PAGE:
Testators usually try to please all loved ones in a last will and testament. During estate planning and administration in New York, the question may arise of who is in a position to be able to contest a will? The short answer is not everyone. Those who can, however, must believe that if the terms of the will were to be accepted as written they would be  adversely affected personally and/or financially or those who have standing.

Heirs at law fit that bill. These people are closely related to the testator and those who would have inherited a portion of the estate if the deceased had died intestate, or without having written a will. This person could be a spouse, child or grandchild. The family member could be distant if the person didn’t have close relatives.

If someone was named in an older will that was updated, he or she may have the right to inherit some of the assets mentioned in the newer will. The trick, though, is to prove that the newer will is invalid. Things become further complicated if the will includes a no contest clause that pertains to a beneficiary who chooses to contest a will. In doing so, the beneficiary loses what he or she was originally left in the will.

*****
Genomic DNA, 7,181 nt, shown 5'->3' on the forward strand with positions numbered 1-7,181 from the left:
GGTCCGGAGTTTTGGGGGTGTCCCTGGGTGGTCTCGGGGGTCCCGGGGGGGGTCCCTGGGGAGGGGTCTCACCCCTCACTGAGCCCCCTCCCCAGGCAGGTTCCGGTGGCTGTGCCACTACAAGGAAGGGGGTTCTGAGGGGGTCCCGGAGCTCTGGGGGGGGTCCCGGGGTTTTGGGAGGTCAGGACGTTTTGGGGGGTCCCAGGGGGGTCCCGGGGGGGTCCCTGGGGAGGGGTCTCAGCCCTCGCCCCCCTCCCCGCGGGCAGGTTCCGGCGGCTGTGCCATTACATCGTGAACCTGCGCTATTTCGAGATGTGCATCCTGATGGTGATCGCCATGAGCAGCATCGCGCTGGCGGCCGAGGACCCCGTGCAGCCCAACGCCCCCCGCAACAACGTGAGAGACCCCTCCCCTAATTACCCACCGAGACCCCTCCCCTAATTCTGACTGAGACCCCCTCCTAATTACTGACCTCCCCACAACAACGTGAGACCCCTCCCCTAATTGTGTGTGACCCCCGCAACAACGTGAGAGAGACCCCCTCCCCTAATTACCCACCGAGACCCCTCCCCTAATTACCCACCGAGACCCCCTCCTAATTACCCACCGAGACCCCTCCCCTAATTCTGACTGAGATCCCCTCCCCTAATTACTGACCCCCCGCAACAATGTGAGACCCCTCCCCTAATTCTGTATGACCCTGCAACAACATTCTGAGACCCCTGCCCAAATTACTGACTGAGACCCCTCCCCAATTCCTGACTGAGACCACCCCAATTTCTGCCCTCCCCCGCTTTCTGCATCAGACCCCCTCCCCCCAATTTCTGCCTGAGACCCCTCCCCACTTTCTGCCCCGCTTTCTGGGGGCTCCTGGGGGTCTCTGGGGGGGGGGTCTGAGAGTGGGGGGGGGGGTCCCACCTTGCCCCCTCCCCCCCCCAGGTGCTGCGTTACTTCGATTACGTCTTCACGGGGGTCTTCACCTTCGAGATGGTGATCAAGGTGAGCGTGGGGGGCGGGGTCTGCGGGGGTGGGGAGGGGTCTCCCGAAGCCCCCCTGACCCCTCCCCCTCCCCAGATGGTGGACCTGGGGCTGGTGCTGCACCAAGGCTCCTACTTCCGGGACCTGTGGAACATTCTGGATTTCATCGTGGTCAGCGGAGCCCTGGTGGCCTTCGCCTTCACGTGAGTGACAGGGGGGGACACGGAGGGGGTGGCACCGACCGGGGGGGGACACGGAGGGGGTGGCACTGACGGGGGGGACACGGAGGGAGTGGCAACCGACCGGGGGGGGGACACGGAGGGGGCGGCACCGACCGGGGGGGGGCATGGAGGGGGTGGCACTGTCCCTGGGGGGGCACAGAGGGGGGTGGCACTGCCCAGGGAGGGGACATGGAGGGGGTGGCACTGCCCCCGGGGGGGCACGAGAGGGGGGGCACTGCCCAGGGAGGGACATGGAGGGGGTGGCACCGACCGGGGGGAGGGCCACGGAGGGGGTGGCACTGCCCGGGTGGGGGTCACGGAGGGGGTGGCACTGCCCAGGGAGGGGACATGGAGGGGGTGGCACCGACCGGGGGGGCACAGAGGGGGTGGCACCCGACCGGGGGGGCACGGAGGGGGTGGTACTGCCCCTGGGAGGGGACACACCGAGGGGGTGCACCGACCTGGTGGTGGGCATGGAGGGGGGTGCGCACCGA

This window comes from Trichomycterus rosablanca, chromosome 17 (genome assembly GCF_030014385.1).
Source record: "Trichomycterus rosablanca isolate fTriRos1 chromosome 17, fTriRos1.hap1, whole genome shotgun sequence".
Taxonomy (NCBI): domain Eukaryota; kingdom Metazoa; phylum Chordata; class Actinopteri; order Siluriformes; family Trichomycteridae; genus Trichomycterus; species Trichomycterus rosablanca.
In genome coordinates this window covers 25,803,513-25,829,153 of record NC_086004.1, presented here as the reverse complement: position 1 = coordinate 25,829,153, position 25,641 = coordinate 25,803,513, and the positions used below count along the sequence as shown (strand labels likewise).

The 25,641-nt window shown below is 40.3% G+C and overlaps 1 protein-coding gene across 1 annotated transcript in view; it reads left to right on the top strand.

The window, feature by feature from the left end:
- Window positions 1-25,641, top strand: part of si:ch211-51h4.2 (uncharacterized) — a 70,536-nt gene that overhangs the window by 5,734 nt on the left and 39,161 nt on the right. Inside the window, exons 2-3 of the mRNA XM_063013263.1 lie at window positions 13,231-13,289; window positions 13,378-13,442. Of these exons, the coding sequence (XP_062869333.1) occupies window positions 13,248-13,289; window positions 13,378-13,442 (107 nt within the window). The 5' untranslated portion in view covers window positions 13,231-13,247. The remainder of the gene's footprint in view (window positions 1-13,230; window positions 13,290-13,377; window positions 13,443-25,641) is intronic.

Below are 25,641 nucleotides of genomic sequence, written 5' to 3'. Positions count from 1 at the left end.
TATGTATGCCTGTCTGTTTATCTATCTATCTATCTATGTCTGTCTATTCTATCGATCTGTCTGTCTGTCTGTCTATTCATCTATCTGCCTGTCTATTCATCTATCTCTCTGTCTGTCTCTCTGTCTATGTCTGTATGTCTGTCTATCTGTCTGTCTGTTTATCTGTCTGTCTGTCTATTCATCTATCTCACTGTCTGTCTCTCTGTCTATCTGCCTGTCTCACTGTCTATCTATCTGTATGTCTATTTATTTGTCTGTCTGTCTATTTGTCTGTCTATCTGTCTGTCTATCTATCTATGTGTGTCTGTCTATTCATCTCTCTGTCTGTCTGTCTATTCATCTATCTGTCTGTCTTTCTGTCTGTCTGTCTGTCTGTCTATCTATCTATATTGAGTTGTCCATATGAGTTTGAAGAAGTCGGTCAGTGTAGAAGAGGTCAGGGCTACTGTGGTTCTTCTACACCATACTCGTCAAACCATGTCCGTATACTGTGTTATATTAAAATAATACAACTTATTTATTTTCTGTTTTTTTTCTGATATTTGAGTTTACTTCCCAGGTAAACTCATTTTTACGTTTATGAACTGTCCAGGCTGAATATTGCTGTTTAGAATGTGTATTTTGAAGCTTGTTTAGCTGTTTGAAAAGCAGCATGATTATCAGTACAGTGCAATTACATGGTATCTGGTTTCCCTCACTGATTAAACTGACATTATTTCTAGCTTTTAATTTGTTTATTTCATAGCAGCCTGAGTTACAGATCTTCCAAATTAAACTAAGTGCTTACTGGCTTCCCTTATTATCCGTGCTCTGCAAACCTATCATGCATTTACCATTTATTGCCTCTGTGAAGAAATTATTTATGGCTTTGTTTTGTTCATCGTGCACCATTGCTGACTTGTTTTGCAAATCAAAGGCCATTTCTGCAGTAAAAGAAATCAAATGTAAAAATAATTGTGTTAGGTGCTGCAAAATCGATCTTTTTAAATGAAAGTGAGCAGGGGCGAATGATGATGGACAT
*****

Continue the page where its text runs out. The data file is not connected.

There are all kinds of issues pertaining to estate planning and administration documents. Legal advice may be necessary in order to decipher which documents mean what and what should be included in a comprehensive estate plan. A New York estate planning attorney can offer both guidance and advice to those wanting to ensure their estate plans are complete.